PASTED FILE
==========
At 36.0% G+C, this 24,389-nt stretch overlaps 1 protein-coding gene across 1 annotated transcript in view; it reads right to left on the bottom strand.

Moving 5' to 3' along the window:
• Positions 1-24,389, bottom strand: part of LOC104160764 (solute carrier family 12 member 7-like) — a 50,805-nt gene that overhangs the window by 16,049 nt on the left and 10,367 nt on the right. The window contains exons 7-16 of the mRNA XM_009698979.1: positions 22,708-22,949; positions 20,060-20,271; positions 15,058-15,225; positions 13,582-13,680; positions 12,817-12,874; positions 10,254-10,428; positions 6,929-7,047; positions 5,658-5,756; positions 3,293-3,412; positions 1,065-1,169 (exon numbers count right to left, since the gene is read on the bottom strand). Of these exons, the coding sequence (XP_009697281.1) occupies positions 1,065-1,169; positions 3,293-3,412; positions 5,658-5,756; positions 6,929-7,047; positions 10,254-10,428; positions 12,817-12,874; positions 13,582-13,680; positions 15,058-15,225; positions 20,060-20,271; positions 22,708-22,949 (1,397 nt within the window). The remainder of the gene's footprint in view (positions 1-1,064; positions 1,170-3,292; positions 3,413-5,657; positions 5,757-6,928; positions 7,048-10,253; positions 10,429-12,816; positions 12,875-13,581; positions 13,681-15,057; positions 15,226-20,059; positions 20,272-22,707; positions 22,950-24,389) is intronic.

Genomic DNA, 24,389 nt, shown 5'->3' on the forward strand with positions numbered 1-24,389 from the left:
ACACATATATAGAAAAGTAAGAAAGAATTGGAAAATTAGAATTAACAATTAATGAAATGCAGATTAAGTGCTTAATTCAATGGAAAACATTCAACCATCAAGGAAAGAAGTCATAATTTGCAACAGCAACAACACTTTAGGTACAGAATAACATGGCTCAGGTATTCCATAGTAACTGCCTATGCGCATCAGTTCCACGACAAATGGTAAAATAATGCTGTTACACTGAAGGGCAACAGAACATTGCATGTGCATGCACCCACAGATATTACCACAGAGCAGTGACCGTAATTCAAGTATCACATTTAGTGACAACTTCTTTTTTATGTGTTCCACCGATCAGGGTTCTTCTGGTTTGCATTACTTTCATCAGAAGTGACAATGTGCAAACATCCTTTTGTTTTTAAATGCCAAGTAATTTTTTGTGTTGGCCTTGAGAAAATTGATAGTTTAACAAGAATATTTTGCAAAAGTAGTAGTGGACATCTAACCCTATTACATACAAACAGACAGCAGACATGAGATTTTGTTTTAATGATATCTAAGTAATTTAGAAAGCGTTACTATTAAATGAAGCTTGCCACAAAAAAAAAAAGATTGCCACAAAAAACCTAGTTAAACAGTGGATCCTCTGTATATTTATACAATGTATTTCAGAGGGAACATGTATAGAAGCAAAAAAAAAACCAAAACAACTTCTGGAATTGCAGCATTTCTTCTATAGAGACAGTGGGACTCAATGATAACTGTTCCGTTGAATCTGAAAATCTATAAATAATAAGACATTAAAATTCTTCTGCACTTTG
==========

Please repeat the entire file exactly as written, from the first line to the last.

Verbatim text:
At 36.0% G+C, this 24,389-nt stretch overlaps 1 protein-coding gene across 1 annotated transcript in view; it reads right to left on the bottom strand.

Moving 5' to 3' along the window:
• Positions 1-24,389, bottom strand: part of LOC104160764 (solute carrier family 12 member 7-like) — a 50,805-nt gene that overhangs the window by 16,049 nt on the left and 10,367 nt on the right. The window contains exons 7-16 of the mRNA XM_009698979.1: positions 22,708-22,949; positions 20,060-20,271; positions 15,058-15,225; positions 13,582-13,680; positions 12,817-12,874; positions 10,254-10,428; positions 6,929-7,047; positions 5,658-5,756; positions 3,293-3,412; positions 1,065-1,169 (exon numbers count right to left, since the gene is read on the bottom strand). Of these exons, the coding sequence (XP_009697281.1) occupies positions 1,065-1,169; positions 3,293-3,412; positions 5,658-5,756; positions 6,929-7,047; positions 10,254-10,428; positions 12,817-12,874; positions 13,582-13,680; positions 15,058-15,225; positions 20,060-20,271; positions 22,708-22,949 (1,397 nt within the window). The remainder of the gene's footprint in view (positions 1-1,064; positions 1,170-3,292; positions 3,413-5,657; positions 5,757-6,928; positions 7,048-10,253; positions 10,429-12,816; positions 12,875-13,581; positions 13,681-15,057; positions 15,226-20,059; positions 20,272-22,707; positions 22,950-24,389) is intronic.

Genomic DNA, 24,389 nt, shown 5'->3' on the forward strand with positions numbered 1-24,389 from the left:
ACACATATATAGAAAAGTAAGAAAGAATTGGAAAATTAGAATTAACAATTAATGAAATGCAGATTAAGTGCTTAATTCAATGGAAAACATTCAACCATCAAGGAAAGAAGTCATAATTTGCAACAGCAACAACACTTTAGGTACAGAATAACATGGCTCAGGTATTCCATAGTAACTGCCTATGCGCATCAGTTCCACGACAAATGGTAAAATAATGCTGTTACACTGAAGGGCAACAGAACATTGCATGTGCATGCACCCACAGATATTACCACAGAGCAGTGACCGTAATTCAAGTATCACATTTAGTGACAACTTCTTTTTTATGTGTTCCACCGATCAGGGTTCTTCTGGTTTGCATTACTTTCATCAGAAGTGACAATGTGCAAACATCCTTTTGTTTTTAAATGCCAAGTAATTTTTTGTGTTGGCCTTGAGAAAATTGATAGTTTAACAAGAATATTTTGCAAAAGTAGTAGTGGACATCTAACCCTATTACATACAAACAGACAGCAGACATGAGATTTTGTTTTAATGATATCTAAGTAATTTAGAAAGCGTTACTATTAAATGAAGCTTGCCACAAAAAAAAAAAGATTGCCACAAAAAACCTAGTTAAACAGTGGATCCTCTGTATATTTATACAATGTATTTCAGAGGGAACATGTATAGAAGCAAAAAAAAAACCAAAACAACTTCTGGAATTGCAGCATTTCTTCTATAGAGACAGTGGGACTCAATGATAACTGTTCCGTTGAATCTGAAAATCTATAAATAATAAGACATTAAAATTCTTCTGCACTTTG